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Overview:
Our Watershed

Geology

The mountainous upper portions of the Boulder St. Vrain watershed are primarily made up of granite and various metamorphic rocks over 1 billion years old. Meanwhile, the geology of the plains is primarily sedimentary rocks and deposits from river valleys that are much younger. Concentrations of various ions and metals reflect this transition. The hard rocks of the upper watershed do not weather as easily as the softer materials in the foothills and plains, and our streams naturally pick up some background concentrations of various metals as they move downstream. There are also deposits of various metals, such as gold, copper, and silver, in the upper watershed. Even if mining operations have ceased, old mines can leak heavy metals into our streams that are harmful to aquatic life.

Land Cover

The upper portions of the watershed are largely evergreen forest, with barren land and perennial ice near the Continental Divide and some areas of shrub interspersed throughout. In the lower foothills and plains this transitions to grassland, pasture, and cultivated crops and several large urbanized areas. There are areas of open water and various wetlands along Boulder Creek and St. Vrain Creek. Agricultural areas can contribute nutrients and bacteria to streams, and large urbanized areas contribute significant pollution in the form of stormwater runoff that contains various chemicals, nutrients, bacteria, and other pollutants. As land cover changes moving downstream we see concentrations of many pollutants increase from the background levels in their undeveloped headwaters.

Hydrology

Most of the water in our streams starts as snowmelt high in the mountains, which means there are some major seasonal trends in streamflow that affect water quality. Flows are generally highest in early summer when snow is melting and at their lowest during the fall before snow has accumulated. Higher flows can dilute certain pollutants, but they can also pick up additional pollutants through stormwater runoff, and it is important to consider stream flow and recent precipitation events when evaluating water quality. Our watershed also has many diversions that move water across watershed boundaries and distribute it for use. As a result, some streams may decrease in flow as you move downstream and the water at any given point may have taken some detours before arriving there.

Why Does Water Quality Matter?

Our watershed provides drinking water, recreation opportunities, habitat for aquatic life, and other important services. When water quality is degraded by various pollutants it can increase risk of illness when recreating, harm aquatic communities, and have other negative effects. Protecting water quality keeps our watershed healthy and thriving.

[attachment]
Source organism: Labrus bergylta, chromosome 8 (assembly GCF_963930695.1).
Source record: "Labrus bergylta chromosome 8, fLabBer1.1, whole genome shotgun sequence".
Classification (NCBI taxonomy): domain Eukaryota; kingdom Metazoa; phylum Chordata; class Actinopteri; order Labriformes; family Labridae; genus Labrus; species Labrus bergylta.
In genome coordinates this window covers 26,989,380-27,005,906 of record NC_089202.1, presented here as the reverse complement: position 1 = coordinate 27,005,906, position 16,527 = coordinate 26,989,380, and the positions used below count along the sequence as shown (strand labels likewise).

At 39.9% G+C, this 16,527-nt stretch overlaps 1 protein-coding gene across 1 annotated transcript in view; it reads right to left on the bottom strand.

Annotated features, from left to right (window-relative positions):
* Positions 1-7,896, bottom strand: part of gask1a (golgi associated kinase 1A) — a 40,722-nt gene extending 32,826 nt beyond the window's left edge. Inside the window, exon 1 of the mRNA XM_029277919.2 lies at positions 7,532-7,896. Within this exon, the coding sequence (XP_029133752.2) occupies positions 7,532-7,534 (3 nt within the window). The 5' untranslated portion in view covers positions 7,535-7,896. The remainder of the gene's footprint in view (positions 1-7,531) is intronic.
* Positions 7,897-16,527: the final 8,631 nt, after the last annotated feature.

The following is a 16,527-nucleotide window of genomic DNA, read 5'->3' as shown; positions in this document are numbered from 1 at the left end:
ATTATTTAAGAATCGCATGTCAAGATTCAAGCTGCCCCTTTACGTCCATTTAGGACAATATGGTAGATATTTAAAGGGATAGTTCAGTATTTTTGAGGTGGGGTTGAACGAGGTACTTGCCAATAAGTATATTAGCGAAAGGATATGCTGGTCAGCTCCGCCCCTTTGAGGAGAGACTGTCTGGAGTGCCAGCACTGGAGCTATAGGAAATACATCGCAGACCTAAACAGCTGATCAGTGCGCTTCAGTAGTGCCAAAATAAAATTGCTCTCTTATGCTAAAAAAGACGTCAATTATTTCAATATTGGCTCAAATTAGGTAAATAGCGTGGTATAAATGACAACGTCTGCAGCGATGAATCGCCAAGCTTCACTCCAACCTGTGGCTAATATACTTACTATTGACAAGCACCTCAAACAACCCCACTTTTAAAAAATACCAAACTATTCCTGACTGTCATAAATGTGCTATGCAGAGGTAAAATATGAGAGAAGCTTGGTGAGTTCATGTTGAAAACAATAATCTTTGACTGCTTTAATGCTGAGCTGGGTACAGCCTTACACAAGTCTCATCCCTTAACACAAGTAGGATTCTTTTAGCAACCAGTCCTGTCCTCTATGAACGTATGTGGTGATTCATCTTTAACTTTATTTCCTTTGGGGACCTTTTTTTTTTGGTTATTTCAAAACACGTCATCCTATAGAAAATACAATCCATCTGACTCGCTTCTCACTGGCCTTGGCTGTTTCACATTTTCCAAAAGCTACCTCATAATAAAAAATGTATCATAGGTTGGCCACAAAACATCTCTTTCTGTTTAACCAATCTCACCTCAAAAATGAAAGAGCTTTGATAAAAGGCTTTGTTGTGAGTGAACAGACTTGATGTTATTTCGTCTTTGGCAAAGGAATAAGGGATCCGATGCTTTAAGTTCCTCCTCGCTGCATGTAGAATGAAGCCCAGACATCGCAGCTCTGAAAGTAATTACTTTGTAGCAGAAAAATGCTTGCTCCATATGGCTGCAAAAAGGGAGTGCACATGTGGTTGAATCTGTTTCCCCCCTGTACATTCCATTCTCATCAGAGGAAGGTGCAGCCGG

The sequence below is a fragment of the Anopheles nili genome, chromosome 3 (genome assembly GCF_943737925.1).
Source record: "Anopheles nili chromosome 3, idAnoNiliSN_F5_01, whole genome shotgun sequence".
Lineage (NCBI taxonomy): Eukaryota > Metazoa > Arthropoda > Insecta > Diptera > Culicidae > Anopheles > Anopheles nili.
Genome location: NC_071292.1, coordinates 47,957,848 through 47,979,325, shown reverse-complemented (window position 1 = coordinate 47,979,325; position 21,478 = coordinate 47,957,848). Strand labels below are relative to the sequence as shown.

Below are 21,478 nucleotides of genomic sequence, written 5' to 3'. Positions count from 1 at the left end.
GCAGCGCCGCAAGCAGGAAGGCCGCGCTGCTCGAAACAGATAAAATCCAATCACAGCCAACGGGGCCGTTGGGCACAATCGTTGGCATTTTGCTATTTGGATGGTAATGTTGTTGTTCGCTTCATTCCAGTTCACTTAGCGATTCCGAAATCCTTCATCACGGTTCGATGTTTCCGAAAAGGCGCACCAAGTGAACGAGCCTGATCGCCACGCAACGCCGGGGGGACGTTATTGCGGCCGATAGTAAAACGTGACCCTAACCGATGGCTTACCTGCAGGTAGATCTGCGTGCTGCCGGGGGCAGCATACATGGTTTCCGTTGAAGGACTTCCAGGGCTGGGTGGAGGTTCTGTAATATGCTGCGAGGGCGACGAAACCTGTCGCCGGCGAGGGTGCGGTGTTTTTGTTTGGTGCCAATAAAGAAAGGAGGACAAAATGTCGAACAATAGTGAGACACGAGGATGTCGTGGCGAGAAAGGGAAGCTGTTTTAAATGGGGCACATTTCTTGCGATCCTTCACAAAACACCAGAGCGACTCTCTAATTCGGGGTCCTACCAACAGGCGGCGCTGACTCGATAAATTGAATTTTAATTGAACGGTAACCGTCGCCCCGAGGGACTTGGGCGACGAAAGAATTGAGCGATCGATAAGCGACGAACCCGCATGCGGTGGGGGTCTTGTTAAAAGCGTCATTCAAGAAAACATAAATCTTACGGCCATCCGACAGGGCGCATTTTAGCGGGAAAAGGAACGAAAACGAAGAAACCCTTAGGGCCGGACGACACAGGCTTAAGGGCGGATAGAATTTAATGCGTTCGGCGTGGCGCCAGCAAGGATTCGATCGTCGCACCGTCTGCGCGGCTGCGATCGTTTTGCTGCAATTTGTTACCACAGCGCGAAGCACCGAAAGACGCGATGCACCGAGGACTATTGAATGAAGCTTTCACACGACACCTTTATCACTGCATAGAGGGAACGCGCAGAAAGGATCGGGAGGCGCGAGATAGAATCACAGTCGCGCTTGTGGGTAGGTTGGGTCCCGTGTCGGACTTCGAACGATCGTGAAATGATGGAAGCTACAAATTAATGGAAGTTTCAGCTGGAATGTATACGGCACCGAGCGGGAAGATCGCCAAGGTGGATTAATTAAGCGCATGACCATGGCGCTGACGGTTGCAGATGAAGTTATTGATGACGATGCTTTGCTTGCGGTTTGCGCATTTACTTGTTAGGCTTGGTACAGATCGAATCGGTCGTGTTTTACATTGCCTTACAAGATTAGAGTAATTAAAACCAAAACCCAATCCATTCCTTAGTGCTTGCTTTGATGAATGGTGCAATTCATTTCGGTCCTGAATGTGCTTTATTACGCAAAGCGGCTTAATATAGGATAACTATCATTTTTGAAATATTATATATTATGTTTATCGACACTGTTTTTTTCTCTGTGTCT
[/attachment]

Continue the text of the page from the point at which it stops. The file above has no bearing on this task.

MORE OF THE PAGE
Water Quality in the Boulder St. Vrain Watershed

The Boulder St. Vrain watershed generally has good water quality but like all watersheds impacted by human activities it is not without its issues. Like streams in urbanized areas all across the country, several streams in our watershed elevated levels of Escherichia coli (E. coli) intermittently throughout the year. Our watershed also has a long history of mining. Although most mines are no longer active and many are managed to reduce their impact, the excavated areas and their tailings can still leak metals into nearby waterbodies. There are several areas in the upper watershed with elevated metal concentrations that can harm aquatic life. Nutrients like nitrogen and phosphorus are present all around us, but human activities can lead to excess concentrations in our waterways. Nutrients from pet waste, lawn fertilizers, and detergents often end up in nearby streams and can be significant sources of pollution, producing algal growth that is harmful to aquatic life. Wastewater treatment plants (WWTPs) process our used indoor water, but cannot remove all of the nutrients that we flush down our sinks and toilets.

Join Your Neighbors in Taking Action

The things you do and choices you make every day have an impact on water quality. Many residents of our watershed are already taking steps and making small changes to their routine to protect water quality for those who live downstream from them. Here are some ways you can be a part of protecting water quality:

  • Pick up after your dog—on-leash, off-leash and in your yard. Learn more about the impacts of pet waste on our waterways.
  • Properly maintain your septic system. See Septic Smart for more information.
  • Secure garbage cans and pet food to reduce food sources for urban wildlife such as raccoons.
  • Tend to landscaping with organic practices and alternative pest management techniques to keep them healthy – healthy plants and lawns require less fertilizers and pesticides. Learn more about the impacts of yard waste and pesticides and fertilizers on our waterways.